The aim of this study was to determine the incidence of surgical site infections (SSI) in patients undergoing a Caesarean section (CS) and to identify risk factors, common bacterial pathogens and antibiotic sensitivity. SSI significantly affect the patient's quality of life by increasing morbidity and extending hospital stays. A retrospective cross-sectional study was conducted in Nizwa Hospital, Oman, to determine the incidence of post-Caesarean (PCS) SSI from 2001 to 2012. This was followed by a case-control study of 211 PCS cases with SSI. Controls (220) were randomly selected cases, at the same hospital in the same time period, who had undergone CS without any SSI. Data was collected on CS type, risk factors, demographic profile, type of organism, drug sensitivity and date of infection. The total number of PCS wound infections was 211 (2.66%). There was a four-fold higher incidence of premature rupture of the membranes (37, 17.53%) and a three-fold higher incidence of diabetes (32, 15.16%) in the PCS cases compared with controls. The most common organisms responsible for SSI were Staphylococcus aureus (66, 31.27%) and the Gram-negative Escherichia coli group (40, 18.95%). The most sensitive antibiotics were aminoglycoside and cephalosporin. Polymicrobial infections were noted in 42 (19.90%), while 47 (22.27%) yielded no growth. A high incidence of associated risk factors like obesity, hypertension, anaemia and wound haematoma was noted. Measures are recommended to reduce the incidence of SSI, including the implementation of infection prevention practices and the administration of antibiotic prophylaxis with rigorous surgical techniques.

  11. A Study of Post-Caesarean Section Wound Infections in a Regional Referral Hospital, Oman

    Directory of Open Access Journals (Sweden)

    Hansa Dhar

    2014-05-01

    Full Text Available Objectives: The aim of this study was to determine the incidence of surgical site infections (SSI in patients undergoing a Caesarean section (CS and to identify risk factors, common bacterial pathogens and antibiotic sensitivity. SSI significantly affect the patient’s quality of life by increasing morbidity and extending hospital stays. Methods: A retrospective cross-sectional study was conducted in Nizwa Hospital, Oman, to determine the incidence of post-Caesarean (PCS SSI from 2001 to 2012. This was followed by a case-control study of 211 PCS cases with SSI. Controls (220 were randomly selected cases, at the same hospital in the same time period, who had undergone CS without any SSI. Data was collected on CS type, risk factors, demographic profile, type of organism, drug sensitivity and date of infection. Results: The total number of PCS wound infections was 211 (2.66%. There was a four-fold higher incidence of premature rupture of the membranes (37, 17.53% and a three-fold higher incidence of diabetes (32, 15.16% in the PCS cases compared with controls. The most common organisms responsible for SSI were Staphylococcus aureus (66, 31.27% and the Gram-negative Escherichia coli group (40, 18.95%. The most sensitive antibiotics were aminoglycoside and cephalosporin. Polymicrobial infections were noted in 42 (19.90%, while 47 (22.27% yielded no growth. A high incidence of associated risk factors like obesity, hypertension, anaemia and wound haematoma was noted. Conclusion: Measures are recommended to reduce the incidence of SSI, including the implementation of infection prevention practices and the administration of antibiotic prophylaxis with rigorous surgical techniques.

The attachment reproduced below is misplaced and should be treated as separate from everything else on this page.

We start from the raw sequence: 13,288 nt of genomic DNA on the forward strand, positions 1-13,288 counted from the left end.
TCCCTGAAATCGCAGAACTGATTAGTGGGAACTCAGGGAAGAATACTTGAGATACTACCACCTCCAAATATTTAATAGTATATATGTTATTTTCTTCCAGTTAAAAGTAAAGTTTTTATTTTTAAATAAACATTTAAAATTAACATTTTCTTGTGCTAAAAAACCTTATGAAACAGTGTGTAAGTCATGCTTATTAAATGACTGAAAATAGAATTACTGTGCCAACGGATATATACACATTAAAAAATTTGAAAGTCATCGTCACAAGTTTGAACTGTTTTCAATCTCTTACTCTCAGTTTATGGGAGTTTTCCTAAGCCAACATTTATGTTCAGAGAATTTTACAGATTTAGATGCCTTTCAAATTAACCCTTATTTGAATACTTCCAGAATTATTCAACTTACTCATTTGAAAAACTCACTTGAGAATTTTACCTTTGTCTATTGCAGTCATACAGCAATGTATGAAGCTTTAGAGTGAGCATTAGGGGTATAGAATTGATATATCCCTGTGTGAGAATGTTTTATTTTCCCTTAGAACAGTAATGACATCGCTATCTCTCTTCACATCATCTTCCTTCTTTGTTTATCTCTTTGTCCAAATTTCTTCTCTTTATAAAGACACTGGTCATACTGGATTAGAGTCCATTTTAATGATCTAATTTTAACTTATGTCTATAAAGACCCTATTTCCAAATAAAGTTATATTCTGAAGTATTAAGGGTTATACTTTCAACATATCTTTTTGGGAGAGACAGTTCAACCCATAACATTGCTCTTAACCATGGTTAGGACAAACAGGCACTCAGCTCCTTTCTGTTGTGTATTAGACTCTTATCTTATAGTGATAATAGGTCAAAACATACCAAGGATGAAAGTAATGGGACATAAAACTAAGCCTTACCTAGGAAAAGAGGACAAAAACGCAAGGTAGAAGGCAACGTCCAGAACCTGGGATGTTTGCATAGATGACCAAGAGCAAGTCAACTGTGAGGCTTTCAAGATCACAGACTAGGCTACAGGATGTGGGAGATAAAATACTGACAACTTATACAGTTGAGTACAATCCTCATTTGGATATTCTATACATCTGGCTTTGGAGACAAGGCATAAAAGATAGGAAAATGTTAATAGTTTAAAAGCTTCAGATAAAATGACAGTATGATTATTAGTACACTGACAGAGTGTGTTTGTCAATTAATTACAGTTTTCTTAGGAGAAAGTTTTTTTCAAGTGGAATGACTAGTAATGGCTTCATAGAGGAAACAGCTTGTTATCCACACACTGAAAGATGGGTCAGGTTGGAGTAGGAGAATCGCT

12. [A case of refractory deep incisional surgical site infection due to methicillin-resistant Staphylococcus aureus (MRSA) and successfully treated with oral linezolid].

    Science.gov (United States)

    Matsumoto, Hironori; Kawabata, Ryohei; Kishimoto, Tomono; Yamamoto, Emiko; Kimura, Yutaka; Imamura, Hiroshi; Yamamoto, Tameyoshi; Takemoto, Hiroyoshi; Fukunaga, Mutsumi; Ohzato, Hiroki

    2012-11-01